If you read Russian, you can see some of Nikanorova’s letters (which Bezsonov turned over to Kaverin) here; she writes well, but of course doesn’t have Kaverin’s style. (She recommends Pavel Muratov’s Obrazy Italii: Putyevye zametki [Images of Italy: Travel notes], of which Clive James said “one of the most dazzling books of its type ever written. As a book on the Italian Grand Tour it not only stands directly in the tradition of Goethe, Gregorovius, Burckhardt and Arthur Symons, but it is better than any of them.” That’s another one I’ll have to read.) And you can see a fine self-portrait at that page I copied the blockquote from.

I’m going to have to take a break from fiction for a bit while I digest what I’ve been reading for the last week and a half, but eventually I’ll get back to 1971 (Aksyonov and Trifonov).


  1. I should add that the novel has been translated into German, Spanish, Romanian, and other languages; somebody should really get around to producing an English version.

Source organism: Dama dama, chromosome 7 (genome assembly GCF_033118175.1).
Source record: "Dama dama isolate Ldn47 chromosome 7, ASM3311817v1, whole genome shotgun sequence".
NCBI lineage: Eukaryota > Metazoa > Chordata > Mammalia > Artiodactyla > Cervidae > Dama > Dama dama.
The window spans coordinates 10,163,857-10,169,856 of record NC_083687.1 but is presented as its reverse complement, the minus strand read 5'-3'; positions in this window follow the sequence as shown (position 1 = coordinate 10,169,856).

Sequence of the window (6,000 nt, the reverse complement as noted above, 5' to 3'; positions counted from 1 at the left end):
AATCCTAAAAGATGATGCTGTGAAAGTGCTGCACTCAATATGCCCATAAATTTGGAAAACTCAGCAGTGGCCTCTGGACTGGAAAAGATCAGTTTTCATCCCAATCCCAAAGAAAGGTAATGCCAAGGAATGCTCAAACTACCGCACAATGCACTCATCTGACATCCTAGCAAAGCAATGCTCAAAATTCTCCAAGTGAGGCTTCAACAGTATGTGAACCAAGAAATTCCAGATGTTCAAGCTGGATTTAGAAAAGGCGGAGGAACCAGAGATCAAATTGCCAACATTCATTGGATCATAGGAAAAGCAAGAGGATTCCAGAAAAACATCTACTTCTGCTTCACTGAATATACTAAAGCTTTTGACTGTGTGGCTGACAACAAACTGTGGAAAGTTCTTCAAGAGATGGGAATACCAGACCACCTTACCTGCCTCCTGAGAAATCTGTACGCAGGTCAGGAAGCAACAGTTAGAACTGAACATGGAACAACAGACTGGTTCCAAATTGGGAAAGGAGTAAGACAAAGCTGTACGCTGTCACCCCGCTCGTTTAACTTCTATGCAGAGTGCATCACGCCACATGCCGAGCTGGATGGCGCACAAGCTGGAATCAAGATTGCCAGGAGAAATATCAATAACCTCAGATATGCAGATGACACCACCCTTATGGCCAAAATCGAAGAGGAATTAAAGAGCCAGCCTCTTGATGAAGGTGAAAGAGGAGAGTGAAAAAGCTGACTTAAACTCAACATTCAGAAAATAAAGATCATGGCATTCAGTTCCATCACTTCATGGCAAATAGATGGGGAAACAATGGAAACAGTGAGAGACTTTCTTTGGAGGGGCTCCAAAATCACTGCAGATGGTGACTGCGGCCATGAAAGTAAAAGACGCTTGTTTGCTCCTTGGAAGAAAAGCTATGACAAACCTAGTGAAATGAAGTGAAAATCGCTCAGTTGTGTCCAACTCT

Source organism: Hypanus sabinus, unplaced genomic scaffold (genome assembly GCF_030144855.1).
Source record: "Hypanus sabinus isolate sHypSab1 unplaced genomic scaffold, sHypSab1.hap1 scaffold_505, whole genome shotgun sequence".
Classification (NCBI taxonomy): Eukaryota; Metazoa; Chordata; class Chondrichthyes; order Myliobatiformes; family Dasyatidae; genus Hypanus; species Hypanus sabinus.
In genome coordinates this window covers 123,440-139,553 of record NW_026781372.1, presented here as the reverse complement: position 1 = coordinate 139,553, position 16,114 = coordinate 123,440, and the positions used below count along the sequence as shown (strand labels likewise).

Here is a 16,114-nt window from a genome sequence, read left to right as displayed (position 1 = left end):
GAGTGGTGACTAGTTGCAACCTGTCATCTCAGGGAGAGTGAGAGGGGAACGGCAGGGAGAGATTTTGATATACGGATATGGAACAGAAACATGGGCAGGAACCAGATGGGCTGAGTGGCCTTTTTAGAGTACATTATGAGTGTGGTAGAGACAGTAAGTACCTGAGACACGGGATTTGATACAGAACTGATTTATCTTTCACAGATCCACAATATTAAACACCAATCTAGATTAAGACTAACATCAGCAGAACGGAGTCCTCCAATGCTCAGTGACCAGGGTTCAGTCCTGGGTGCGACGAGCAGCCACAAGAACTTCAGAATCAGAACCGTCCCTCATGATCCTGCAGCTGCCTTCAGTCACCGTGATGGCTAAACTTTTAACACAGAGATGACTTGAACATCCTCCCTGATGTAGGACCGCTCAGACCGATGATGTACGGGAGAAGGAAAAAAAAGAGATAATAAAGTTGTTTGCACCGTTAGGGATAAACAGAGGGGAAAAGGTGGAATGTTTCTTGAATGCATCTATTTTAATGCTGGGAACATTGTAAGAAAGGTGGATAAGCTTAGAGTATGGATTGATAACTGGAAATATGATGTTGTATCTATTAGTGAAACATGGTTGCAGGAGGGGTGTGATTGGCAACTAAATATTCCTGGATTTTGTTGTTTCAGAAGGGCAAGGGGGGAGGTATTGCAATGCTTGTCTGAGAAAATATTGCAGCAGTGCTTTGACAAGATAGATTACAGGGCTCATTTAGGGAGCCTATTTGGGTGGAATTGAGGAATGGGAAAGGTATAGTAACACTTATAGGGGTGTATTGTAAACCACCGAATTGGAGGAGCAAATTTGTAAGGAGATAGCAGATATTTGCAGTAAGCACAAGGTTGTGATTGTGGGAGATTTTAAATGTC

2. about Merezhkovsky’s Leonardo, I read it with a growing sense of anger that I couldn’t suppress. Where’s he getting all this? How did he get this repeating thing about Leonardo’s shrieking voice? If he was such an unplesant personality, how did he get all those lucrative commissions? Why?

  3. oh, Kaverin was a brilliant stylist, he should be on the reading list of every student of Russian literature and language. And he was a bridging figure, lecturing and writing on language and literature well into the 80s. I don’ have The Mirror in print edition, but I’ve kept his book of memoirs ‘Hello, brother, it’s so hard to write’ / “Здравствуй, брат, писать очень трудно”.
    Thanks for writing up on him!

  4. Kaverin helped Zoschenko during his excommunication years and wrote letters in support of Zabolotsky trying to get him released, at a time when supporting a political prisoner carried considerable risks. But Kaverin knew that well because his big brother Lev (Lev Zilber, the microbiologist) spent much of the late 1930s and the early 1940s in prisons and labor camps. Kaverin – together with Zilber’s ex-wife and fellow microbiologist Zinaida Yermolieva – did all he could to free Lev. They let him out in 1944; the next year, Zilber was elected to the Academy of Medicine and awarded a Stalin prize, in one of those insane reversals of fortune that happened in the years of terror. Kaverin was always grateful to Yermolieva and wrote The Open Book based on her life story.